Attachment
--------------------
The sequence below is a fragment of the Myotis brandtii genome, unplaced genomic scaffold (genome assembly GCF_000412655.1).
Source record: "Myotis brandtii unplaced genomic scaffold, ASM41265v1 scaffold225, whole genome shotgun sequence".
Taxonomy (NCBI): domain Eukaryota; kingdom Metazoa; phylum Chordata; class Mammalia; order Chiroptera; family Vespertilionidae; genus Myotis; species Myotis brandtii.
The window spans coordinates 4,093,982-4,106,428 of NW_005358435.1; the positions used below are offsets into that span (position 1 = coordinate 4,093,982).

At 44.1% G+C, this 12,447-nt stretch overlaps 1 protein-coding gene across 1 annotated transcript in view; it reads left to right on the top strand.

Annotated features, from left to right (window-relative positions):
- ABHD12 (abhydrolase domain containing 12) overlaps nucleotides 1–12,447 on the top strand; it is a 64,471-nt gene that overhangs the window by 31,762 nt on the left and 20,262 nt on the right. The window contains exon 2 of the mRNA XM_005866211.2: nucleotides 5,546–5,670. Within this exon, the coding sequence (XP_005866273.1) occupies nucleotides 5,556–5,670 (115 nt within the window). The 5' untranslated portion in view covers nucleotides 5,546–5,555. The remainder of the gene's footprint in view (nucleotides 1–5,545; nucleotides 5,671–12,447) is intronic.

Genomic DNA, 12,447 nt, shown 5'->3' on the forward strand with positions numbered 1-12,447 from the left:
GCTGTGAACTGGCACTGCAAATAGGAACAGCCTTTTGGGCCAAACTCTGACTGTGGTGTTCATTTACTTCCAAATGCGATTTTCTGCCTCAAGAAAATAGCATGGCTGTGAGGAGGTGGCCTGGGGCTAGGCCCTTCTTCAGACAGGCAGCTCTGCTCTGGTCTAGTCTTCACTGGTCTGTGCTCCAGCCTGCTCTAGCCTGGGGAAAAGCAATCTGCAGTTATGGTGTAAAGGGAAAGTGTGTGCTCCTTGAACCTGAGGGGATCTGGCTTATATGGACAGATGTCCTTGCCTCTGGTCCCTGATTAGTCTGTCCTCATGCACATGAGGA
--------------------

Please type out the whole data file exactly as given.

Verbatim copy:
The sequence below is a fragment of the Myotis brandtii genome, unplaced genomic scaffold (genome assembly GCF_000412655.1).
Source record: "Myotis brandtii unplaced genomic scaffold, ASM41265v1 scaffold225, whole genome shotgun sequence".
Taxonomy (NCBI): domain Eukaryota; kingdom Metazoa; phylum Chordata; class Mammalia; order Chiroptera; family Vespertilionidae; genus Myotis; species Myotis brandtii.
The window spans coordinates 4,093,982-4,106,428 of NW_005358435.1; the positions used below are offsets into that span (position 1 = coordinate 4,093,982).

At 44.1% G+C, this 12,447-nt stretch overlaps 1 protein-coding gene across 1 annotated transcript in view; it reads left to right on the top strand.

Annotated features, from left to right (window-relative positions):
- ABHD12 (abhydrolase domain containing 12) overlaps nucleotides 1–12,447 on the top strand; it is a 64,471-nt gene that overhangs the window by 31,762 nt on the left and 20,262 nt on the right. The window contains exon 2 of the mRNA XM_005866211.2: nucleotides 5,546–5,670. Within this exon, the coding sequence (XP_005866273.1) occupies nucleotides 5,556–5,670 (115 nt within the window). The 5' untranslated portion in view covers nucleotides 5,546–5,555. The remainder of the gene's footprint in view (nucleotides 1–5,545; nucleotides 5,671–12,447) is intronic.

Genomic DNA, 12,447 nt, shown 5'->3' on the forward strand with positions numbered 1-12,447 from the left:
GCTGTGAACTGGCACTGCAAATAGGAACAGCCTTTTGGGCCAAACTCTGACTGTGGTGTTCATTTACTTCCAAATGCGATTTTCTGCCTCAAGAAAATAGCATGGCTGTGAGGAGGTGGCCTGGGGCTAGGCCCTTCTTCAGACAGGCAGCTCTGCTCTGGTCTAGTCTTCACTGGTCTGTGCTCCAGCCTGCTCTAGCCTGGGGAAAAGCAATCTGCAGTTATGGTGTAAAGGGAAAGTGTGTGCTCCTTGAACCTGAGGGGATCTGGCTTATATGGACAGATGTCCTTGCCTCTGGTCCCTGATTAGTCTGTCCTCATGCACATGAGGA